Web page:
One Swift Current family found themselves navigating uncharted waters when their son Parker was diagnosed with a congenital heart disease just weeks before he was born. 

Cassidy Vaughan was 34 weeks pregnant with her first baby, ready to hear just how big he was when instead, he was handed the diagnosis of Tetralogy of Fallot. The rare heart condition meant Parker would need to stay in a neonatal intensive care unit for the first few days of his life.

Soon after diagnosis, Cassidy and her mother travelled to the Jim Pattison's Children's Hospital in Saskatoon to wait for Parker to arrive.

"I had him at the Jim Pattison's Children's Hospital and he stayed in the NICU for five days, but he did so great," she said. "He only needed a couple shots of oxygen and was gaining weight really well and they sent us home after those five days."

For those nearly four weeks being away from home, Cassidy found solace at the Saskatoon Ronald McDonald House. Immersed in a community of comfort and understanding, she and her mother were deeply moved by the compassion and camaraderie they encountered during this trying time.

"I can't even explain how grateful we were to have that," she said. "Of course, you worry about money through all of this, money is a big stressor, and my husband had to take time off work because our baby was going through all of this. They provide home-cooked dinners, six mornings a week they make breakfast, and then there's the community pantry. It's such an amazing place."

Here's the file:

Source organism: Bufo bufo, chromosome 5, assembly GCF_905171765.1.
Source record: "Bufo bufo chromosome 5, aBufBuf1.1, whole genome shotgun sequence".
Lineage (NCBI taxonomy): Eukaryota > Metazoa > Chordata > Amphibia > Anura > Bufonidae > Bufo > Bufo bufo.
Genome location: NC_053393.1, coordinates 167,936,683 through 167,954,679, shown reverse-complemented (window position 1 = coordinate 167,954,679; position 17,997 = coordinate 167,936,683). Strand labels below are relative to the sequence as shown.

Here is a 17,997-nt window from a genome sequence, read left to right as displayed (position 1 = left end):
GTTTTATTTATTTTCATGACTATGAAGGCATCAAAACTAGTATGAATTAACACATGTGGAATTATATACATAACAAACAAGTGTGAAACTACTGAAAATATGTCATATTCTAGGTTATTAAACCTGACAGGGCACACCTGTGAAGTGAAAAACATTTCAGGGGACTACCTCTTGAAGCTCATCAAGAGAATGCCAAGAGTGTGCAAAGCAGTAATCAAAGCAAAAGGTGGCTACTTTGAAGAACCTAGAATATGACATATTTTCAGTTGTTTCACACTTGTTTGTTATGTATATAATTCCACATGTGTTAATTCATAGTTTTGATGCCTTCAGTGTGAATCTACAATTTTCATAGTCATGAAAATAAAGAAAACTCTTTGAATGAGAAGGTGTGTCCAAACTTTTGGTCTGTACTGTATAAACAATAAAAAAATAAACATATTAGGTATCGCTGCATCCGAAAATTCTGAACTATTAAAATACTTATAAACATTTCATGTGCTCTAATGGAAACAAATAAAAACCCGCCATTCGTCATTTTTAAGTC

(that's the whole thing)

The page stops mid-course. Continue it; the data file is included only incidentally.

Parker's resilience through his first week of being in the world had doctors feeling hopeful that although inevitable, he wouldn't need a surgery until he was at least six months old. 

However, that quickly changed when the family had settled back in at home.

"It was so scary," Cassidy recalled. "At five weeks old, he started having these horrible, horrible Tet spells and he would turn bright, bright blue."

At six weeks old, he underwent open heart surgery in Edmonton. 

The Vaughans braced themselves for yet another emotional and logistical challenge. Matthew Vaughan had to take time off work to support his family, while they prepared to stay out of province during Parker's surgery and recovery period. In their time of need, the new parents found a haven of support and understanding at the Ronald McDonald House in Edmonton, where they were embraced by both staff and fellow families facing similar journeys. 

"The very, very, very best thing about Ronald McDonald House, is all those families that are in there going through the same thing or similar things to what you are going through, and everyone is so welcoming, and it really does feel like a giant community that's all living under one roof," said Cassidy. 

Beyond providing food, shelter and amenities, these 'homes,' became lights of hope during the darkest moments of their journey.

Parker Vaughan celebrated his first trip around the Sun on April 26, and is described as an easy-going, happy boy. 

cassidy matthew and parker, happy and healthyCassidy, Matthew, and Parker -- happy and healthy!